The U.S. Treasury Department picked nine money managers yesterday for the Public-Private Investment Program, or PPIP, including BlackRock Inc. and Invesco Ltd. Pimco, which in March announced plans to apply, said it withdrew its application in June because of “uncertainties” about the plan’s design.

PIPP - Psssss!

Know that sound of a ball deflating right in the middle of your game? Oops, it's time out on PPIP, Geithner's toxic asset plan.

The Financial Times reports the U.S. Treasury's plan to sell toxic assets, PPIP, is in trouble:

The controversial US toxic asset clean-up plan, aimed at clearing bad loans from US banks’ books to enable them to raise capital and lend freely, has fallen behind schedule, and may never be fully implemented.

The plan has fallen prey to concerns from potential investors and regulators and waning interest from the banks themselves. Investors fear that Congress may set caps on pay while regulators are beginning to doubt whether the plan is really necessary.

Distressed Debt Best Market Performer? So says BoA

Ya gotta wonder about headlines like these, U.S. distressed debt best performer in 2009: report

U.S. distressed debt, among the hardest hit asset classes last year, has become the best, with returns of 39.5 percent year to date as risk appetite improves, Bank of America Merrill Lynch said.

For the month of May, distressed debt was second only to emerging market equities after returning 25.4 percent, Bank of America Merrill said in a research note late on Monday.

Should we believe BoA, who probably has a vested interest in selling off toxic assets?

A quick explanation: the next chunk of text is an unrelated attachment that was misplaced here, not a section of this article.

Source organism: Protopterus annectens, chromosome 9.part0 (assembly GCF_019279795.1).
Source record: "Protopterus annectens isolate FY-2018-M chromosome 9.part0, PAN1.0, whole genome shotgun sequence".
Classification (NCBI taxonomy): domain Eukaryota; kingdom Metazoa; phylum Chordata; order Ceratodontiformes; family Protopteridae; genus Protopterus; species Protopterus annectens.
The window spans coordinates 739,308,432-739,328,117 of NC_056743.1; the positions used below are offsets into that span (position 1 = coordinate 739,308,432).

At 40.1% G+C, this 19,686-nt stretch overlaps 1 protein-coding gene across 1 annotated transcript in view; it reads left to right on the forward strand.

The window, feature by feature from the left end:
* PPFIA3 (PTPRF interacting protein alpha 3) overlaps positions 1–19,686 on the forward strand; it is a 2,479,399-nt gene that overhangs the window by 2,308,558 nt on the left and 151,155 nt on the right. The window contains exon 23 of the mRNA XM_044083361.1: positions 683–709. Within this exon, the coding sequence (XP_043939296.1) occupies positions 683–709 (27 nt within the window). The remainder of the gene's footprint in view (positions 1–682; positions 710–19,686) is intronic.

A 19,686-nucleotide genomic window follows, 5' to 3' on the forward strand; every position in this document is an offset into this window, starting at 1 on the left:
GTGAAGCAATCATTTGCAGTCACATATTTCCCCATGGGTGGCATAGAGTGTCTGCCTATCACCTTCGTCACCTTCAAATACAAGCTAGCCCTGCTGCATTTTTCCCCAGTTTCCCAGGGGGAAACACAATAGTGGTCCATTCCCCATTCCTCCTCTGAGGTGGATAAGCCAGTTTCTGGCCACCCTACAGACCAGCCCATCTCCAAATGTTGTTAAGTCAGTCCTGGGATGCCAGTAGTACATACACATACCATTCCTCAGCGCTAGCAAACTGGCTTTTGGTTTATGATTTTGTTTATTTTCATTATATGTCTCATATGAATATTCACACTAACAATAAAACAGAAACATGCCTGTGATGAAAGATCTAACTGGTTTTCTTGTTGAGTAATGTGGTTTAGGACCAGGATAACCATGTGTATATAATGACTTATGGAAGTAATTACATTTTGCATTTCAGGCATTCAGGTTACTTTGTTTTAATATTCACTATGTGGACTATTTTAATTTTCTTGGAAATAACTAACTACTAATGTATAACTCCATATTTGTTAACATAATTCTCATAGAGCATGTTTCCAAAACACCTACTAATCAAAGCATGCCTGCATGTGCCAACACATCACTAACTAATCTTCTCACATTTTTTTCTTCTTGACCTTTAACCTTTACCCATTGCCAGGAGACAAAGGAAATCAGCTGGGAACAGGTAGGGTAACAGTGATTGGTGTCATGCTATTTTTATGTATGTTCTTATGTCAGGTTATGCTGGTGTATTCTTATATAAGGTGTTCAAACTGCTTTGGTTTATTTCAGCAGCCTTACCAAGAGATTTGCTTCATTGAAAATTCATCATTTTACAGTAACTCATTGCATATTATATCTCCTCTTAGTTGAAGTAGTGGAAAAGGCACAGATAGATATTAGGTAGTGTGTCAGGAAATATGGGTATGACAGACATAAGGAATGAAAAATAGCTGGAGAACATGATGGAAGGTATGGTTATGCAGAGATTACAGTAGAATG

The Financial Times notes:

Banks want to sell to themselves Toxic Assets and have Taxpayers foot the bill

The Wall Street Journal is reporting, Banks are trying to sell toxic assets to themselves.

Banking trade groups are lobbying the Federal Deposit Insurance Corp. for permission to bid on the same assets that the banks would put up for sale as part of the government's Public Private Investment Program.

Banks want to sell themselves back their toxic assets (for a profit I will assume), via the PPIP program, which is (cough, cough) the gift that keeps on giving already. So, remember, the PPIP will have U.S. taxpayer subsidies available to clear the books from these worthless (i.e. toxic) assets many banks currently hold.

Let the (Rigged) Games Begin! Reports of Citigroup, BoA Preparing to Ripoff the Taxpayer

This is one hell of a story. The New York Post is reporting:

As Treasury Secretary Tim Geithner orchestrated a plan to help the nation's largest banks purge themselves of toxic mortgage assets, Citigroup and Bank of America have been aggressively scooping up those same securities in the secondary market, sources told The Post.

Both Citi and BofA each have received $45 billion in federal rescue cash meant to help prop up the economy and jumpstart the housing market.

But the banks' purchase of so-called AAA-rated mortgage-backed securities, including some that use alt-A and option ARM as collateral, is raising eyebrows among even the most seasoned traders. Alt-A and option ARM loans have widely been seen as the next mortgage type to see increases in defaults.